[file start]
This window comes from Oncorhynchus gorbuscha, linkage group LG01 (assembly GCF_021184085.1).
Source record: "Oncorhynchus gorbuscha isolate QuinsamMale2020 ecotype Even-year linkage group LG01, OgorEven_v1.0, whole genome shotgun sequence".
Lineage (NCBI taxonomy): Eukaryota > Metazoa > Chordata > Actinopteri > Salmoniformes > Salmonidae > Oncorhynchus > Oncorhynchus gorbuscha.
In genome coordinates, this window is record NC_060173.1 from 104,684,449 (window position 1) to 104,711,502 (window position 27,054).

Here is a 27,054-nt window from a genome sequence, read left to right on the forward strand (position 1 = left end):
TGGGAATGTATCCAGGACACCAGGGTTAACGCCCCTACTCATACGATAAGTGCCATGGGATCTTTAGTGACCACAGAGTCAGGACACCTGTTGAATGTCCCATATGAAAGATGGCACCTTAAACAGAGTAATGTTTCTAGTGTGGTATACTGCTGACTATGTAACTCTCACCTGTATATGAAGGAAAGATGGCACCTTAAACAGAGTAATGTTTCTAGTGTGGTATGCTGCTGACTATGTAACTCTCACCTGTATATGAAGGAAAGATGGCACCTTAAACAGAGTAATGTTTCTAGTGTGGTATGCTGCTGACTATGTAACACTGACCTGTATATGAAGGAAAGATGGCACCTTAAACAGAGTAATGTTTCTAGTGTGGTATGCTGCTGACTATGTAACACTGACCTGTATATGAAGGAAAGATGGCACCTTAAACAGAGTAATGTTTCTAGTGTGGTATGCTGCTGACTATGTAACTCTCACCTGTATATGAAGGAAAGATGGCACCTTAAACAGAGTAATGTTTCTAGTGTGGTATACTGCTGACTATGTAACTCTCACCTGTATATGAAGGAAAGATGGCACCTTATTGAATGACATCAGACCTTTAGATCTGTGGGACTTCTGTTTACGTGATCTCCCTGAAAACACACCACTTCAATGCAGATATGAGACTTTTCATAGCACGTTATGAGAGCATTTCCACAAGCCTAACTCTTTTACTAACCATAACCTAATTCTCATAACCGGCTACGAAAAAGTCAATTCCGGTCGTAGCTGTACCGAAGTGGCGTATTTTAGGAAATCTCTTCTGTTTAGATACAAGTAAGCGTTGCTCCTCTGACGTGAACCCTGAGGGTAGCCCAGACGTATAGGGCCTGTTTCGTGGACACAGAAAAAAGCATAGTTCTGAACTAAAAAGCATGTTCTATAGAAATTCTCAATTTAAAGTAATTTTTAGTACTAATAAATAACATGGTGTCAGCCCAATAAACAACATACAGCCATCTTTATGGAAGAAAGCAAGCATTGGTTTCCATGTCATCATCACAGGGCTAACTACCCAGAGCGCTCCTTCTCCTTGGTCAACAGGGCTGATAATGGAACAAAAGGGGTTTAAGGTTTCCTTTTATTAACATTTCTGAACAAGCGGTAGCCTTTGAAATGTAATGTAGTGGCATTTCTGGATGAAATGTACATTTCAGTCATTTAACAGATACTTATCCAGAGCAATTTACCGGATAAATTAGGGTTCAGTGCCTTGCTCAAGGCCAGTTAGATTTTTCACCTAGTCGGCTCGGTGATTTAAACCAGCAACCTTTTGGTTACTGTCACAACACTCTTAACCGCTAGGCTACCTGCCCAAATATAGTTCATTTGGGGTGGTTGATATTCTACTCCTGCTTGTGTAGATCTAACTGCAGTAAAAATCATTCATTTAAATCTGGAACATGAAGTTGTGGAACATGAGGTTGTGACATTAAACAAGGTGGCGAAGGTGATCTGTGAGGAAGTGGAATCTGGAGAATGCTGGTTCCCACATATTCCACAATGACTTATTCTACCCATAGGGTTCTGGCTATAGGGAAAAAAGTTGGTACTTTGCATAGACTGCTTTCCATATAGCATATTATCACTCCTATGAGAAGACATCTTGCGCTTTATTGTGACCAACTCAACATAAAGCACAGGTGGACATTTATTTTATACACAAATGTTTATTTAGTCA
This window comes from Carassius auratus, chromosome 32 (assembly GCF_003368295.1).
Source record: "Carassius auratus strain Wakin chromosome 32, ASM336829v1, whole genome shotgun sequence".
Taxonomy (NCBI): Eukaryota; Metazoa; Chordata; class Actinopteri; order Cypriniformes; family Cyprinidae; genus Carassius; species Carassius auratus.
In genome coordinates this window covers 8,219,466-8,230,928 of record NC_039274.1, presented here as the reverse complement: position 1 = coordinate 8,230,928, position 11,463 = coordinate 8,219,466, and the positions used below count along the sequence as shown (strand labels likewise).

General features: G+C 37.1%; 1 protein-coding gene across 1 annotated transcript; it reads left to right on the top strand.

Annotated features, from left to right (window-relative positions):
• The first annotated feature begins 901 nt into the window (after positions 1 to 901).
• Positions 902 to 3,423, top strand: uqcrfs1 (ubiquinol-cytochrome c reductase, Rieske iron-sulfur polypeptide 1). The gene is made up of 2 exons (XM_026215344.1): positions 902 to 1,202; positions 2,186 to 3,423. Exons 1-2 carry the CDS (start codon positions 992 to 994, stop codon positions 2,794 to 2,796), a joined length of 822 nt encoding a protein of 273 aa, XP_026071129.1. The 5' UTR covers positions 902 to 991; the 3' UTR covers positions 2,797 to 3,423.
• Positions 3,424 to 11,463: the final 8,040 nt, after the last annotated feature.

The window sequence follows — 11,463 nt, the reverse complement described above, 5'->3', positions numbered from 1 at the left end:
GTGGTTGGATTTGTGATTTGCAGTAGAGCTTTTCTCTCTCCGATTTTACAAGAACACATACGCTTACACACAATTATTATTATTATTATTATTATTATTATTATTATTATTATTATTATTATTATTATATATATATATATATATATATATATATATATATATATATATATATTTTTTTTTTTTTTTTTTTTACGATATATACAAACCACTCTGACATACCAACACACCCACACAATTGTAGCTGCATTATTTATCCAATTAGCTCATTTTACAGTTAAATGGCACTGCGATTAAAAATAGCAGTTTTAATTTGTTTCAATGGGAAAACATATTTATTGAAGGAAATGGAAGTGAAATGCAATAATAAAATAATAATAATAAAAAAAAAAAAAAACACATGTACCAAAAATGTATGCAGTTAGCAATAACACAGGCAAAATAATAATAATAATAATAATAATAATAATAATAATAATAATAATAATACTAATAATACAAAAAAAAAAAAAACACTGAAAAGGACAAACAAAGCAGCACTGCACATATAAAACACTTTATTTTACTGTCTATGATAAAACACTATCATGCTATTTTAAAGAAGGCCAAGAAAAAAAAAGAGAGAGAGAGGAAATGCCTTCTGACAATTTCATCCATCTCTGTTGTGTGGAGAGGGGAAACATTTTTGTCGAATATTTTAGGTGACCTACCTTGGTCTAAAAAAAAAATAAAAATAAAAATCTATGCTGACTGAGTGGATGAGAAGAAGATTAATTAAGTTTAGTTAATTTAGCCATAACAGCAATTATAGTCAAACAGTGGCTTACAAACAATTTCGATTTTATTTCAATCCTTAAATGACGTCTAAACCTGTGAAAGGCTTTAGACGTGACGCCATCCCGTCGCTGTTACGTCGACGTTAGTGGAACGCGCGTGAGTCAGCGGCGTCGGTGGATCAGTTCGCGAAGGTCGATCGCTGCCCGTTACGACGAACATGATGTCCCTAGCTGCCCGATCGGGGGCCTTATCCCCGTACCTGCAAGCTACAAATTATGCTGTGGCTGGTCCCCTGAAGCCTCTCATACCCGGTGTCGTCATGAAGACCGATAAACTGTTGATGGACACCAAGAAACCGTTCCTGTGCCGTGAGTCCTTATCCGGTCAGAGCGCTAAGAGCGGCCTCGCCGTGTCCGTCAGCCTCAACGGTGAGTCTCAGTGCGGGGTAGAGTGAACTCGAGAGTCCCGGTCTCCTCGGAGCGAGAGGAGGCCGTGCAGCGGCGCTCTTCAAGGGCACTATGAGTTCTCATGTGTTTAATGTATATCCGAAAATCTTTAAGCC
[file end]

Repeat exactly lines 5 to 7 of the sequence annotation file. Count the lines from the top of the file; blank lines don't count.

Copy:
Here is a 27,054-nt window from a genome sequence, read left to right on the forward strand (position 1 = left end):
TGGGAATGTATCCAGGACACCAGGGTTAACGCCCCTACTCATACGATAAGTGCCATGGGATCTTTAGTGACCACAGAGTCAGGACACCTGTTGAATGTCCCATATGAAAGATGGCACCTTAAACAGAGTAATGTTTCTAGTGTGGTATACTGCTGACTATGTAACTCTCACCTGTATATGAAGGAAAGATGGCACCTTAAACAGAGTAATGTTTCTAGTGTGGTATGCTGCTGACTATGTAACTCTCACCTGTATATGAAGGAAAGATGGCACCTTAAACAGAGTAATGTTTCTAGTGTGGTATGCTGCTGACTATGTAACACTGACCTGTATATGAAGGAAAGATGGCACCTTAAACAGAGTAATGTTTCTAGTGTGGTATGCTGCTGACTATGTAACACTGACCTGTATATGAAGGAAAGATGGCACCTTAAACAGAGTAATGTTTCTAGTGTGGTATGCTGCTGACTATGTAACTCTCACCTGTATATGAAGGAAAGATGGCACCTTAAACAGAGTAATGTTTCTAGTGTGGTATACTGCTGACTATGTAACTCTCACCTGTATATGAAGGAAAGATGGCACCTTATTGAATGACATCAGACCTTTAGATCTGTGGGACTTCTGTTTACGTGATCTCCCTGAAAACACACCACTTCAATGCAGATATGAGACTTTTCATAGCACGTTATGAGAGCATTTCCACAAGCCTAACTCTTTTACTAACCATAACCTAATTCTCATAACCGGCTACGAAAAAGTCAATTCCGGTCGTAGCTGTACCGAAGTGGCGTATTTTAGGAAATCTCTTCTGTTTAGATACAAGTAAGCGTTGCTCCTCTGACGTGAACCCTGAGGGTAGCCCAGACGTATAGGGCCTGTTTCGTGGACACAGAAAAAAGCATAGTTCTGAACTAAAAAGCATGTTCTATAGAAATTCTCAATTTAAAGTAATTTTTAGTACTAATAAATAACATGGTGTCAGCCCAATAAACAACATACAGCCATCTTTATGGAAGAAAGCAAGCATTGGTTTCCATGTCATCATCACAGGGCTAACTACCCAGAGCGCTCCTTCTCCTTGGTCAACAGGGCTGATAATGGAACAAAAGGGGTTTAAGGTTTCCTTTTATTAACATTTCTGAACAAGCGGTAGCCTTTGAAATGTAATGTAGTGGCATTTCTGGATGAAATGTACATTTCAGTCATTTAACAGATACTTATCCAGAGCAATTTACCGGATAAATTAGGGTTCAGTGCCTTGCTCAAGGCCAGTTAGATTTTTCACCTAGTCGGCTCGGTGATTTAAACCAGCAACCTTTTGGTTACTGTCACAACACTCTTAACCGCTAGGCTACCTGCCCAAATATAGTTCATTTGGGGTGGTTGATATTCTACTCCTGCTTGTGTAGATCTAACTGCAGTAAAAATCATTCATTTAAATCTGGAACATGAAGTTGTGGAACATGAGGTTGTGACATTAAACAAGGTGGCGAAGGTGATCTGTGAGGAAGTGGAATCTGGAGAATGCTGGTTCCCACATATTCCACAATGACTTATTCTACCCATAGGGTTCTGGCTATAGGGAAAAAAGTTGGTACTTTGCATAGACTGCTTTCCATATAGCATATTATCACTCCTATGAGAAGACATCTTGCGCTTTATTGTGACCAACTCAACATAAAGCACAGGTGGACATTTATTTTATACACAAATGTTTATTTAGTCA
This window comes from Carassius auratus, chromosome 32 (assembly GCF_003368295.1).